Sky News understands disciplinary procedures are under way over the Palestine Live group on the social network, amid allegations anti-Semitic posts were shared.
Some of those reported to have made abusive comments, who are also Labour members, have been suspended from the party.
But, not all of those accused of posting offensive messages about Jews on the group are registered with the party, Sky News has been told.
Mr Corbyn has said he was signed up to the Palestine Live forum without his knowledge and later replied to messages on it, but added he was not fully aware of the group’s content.
“I was joined on to that group without knowing it in probably about 2013/14,” he said.
“I removed myself from the group in 2015.
“I replied by Facebook message to a couple of things about a suggestion on the vote on recognising Palestine, which I supported, and inviting a doctor to speak at an event.
“I have never trawled through the whole group. I have never read all the messages on it. I have removed myself from it.
“Obviously, any anti-Semitic comment is wrong. Any anti-Semitism in any form is wrong.”
The Campaign Against Anti-Semitism has published screenshots of messages purported to have been posted on the group.
Among the reported remarks are allegations about Israeli involvement in the 9/11 terror attacks, as well as links to postings from neo-Nazi groups.
The Campaign Against Anti-Semitism said there was “no conceivable justification” for Mr Corbyn’s involvement in the group and that it would be filing a disciplinary complaint against him to the Labour Party.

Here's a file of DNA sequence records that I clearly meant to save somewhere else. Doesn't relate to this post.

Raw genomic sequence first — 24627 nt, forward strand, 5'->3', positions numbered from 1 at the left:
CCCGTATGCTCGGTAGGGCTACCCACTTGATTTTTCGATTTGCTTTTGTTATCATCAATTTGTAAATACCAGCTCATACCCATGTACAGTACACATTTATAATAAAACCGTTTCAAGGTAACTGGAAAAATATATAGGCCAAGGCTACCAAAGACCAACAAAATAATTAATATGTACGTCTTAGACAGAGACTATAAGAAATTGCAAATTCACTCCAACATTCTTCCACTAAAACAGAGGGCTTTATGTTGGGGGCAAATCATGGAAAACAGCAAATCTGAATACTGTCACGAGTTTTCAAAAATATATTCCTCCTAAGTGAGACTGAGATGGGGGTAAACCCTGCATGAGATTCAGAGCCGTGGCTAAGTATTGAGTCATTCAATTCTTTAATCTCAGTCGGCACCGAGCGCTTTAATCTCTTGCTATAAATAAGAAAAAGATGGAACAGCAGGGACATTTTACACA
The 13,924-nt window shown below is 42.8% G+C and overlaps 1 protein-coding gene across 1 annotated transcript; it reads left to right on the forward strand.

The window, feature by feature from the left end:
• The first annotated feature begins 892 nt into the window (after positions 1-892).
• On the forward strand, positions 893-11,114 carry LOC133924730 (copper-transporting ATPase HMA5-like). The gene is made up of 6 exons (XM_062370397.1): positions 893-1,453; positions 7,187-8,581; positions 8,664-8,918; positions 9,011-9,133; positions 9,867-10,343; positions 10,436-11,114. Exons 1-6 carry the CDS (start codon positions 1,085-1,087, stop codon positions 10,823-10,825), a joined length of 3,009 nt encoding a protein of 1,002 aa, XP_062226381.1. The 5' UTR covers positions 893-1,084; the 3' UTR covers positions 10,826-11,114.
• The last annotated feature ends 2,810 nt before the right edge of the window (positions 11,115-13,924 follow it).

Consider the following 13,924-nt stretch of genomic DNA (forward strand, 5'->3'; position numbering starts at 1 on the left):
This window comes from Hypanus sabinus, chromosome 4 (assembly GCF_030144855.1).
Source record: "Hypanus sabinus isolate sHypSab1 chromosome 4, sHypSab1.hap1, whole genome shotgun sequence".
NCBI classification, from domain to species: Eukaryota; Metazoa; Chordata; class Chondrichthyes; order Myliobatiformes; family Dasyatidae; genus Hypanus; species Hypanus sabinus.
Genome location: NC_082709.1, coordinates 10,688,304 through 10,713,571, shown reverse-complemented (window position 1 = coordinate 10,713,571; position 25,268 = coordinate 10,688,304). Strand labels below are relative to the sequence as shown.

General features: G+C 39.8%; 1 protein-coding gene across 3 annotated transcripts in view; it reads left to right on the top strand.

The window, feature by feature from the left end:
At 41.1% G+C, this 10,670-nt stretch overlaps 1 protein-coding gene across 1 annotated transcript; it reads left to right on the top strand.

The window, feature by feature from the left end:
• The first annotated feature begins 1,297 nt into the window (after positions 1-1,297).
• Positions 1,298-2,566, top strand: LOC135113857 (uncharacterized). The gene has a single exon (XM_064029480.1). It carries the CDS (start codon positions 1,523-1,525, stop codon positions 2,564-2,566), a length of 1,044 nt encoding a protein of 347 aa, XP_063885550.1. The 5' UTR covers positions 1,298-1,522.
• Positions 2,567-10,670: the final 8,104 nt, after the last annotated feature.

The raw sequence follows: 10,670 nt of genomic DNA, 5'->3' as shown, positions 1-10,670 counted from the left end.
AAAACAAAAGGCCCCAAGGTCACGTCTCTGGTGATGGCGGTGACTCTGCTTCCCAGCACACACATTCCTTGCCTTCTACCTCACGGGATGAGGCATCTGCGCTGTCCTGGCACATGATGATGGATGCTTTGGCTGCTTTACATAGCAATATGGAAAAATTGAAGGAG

Mr Corbyn said Labour “doesn’t tolerate” anti-Semitism “in any form”, adding: “Had I seen it, of course, I would have challenged it straight away but I actually don’t spend all my time reading social media.”
Speaking to Sky News on Friday, shadow chancellor John McDonnell promised “firm action” if any members of the Facebook group found expressing anti-Semitic views were also linked to the Labour Party.
“If any of those individuals are associated or members of the Labour Party, we will take firm action against them,” he said.
“I know I’ve been criticised at times because I’m quite heavy on this, and I am heavy and so is Jeremy, we will not allow any racists within our party.
“Included in that racism is anti-Semitism. It is appalling and we will not accept it.
“So, I tell you, if we find any of those in that Facebook group were expressing anti-Semitic views, we will take action against them in the party.”
Mr McDonnell also claimed Mr Corbyn “immediately” left the group when he discovered there were people expressing anti-Semitic views.
But, a senior source within the Labour leader’s office insisted Mr McDonnell’s comments were “not right”.
Instead, Mr Corbyn left the Facebook group, along with others, as part of a “routine” review of his social media accounts when he was elected party leader in 2015 and it was not the case he saw anti-Semitic or offensive messages, the source added.
Mr Corbyn was described as “not an active participant” of the group and merely replied to a small number of messages he was tagged in and received notifications about.
It comes as former chief rabbi Lord Sacks called on the Labour leadership to do more to fight anti-Semitism.
When asked what he would say to Mr Corbyn if he sat down with him, Lord Sacks said: “I would want to see clearer signs of resolute action by a party and its leader before I would even sit down with them full stop.”
Responding to Lord Sacks’ comments, a spokesman for Mr Corbyn said: “Jeremy Corbyn and the whole Labour Party condemns and campaigns against anti-Semitism in all its forms.
“We strengthened our rules last year to guarantee there is no place in Labour for prejudice or bigotry. Our party has deep roots in the Jewish community and is actively engaged with Jewish organisations across the country.
“We are campaigning to increase support and confidence in Labour among Jewish people in the UK.”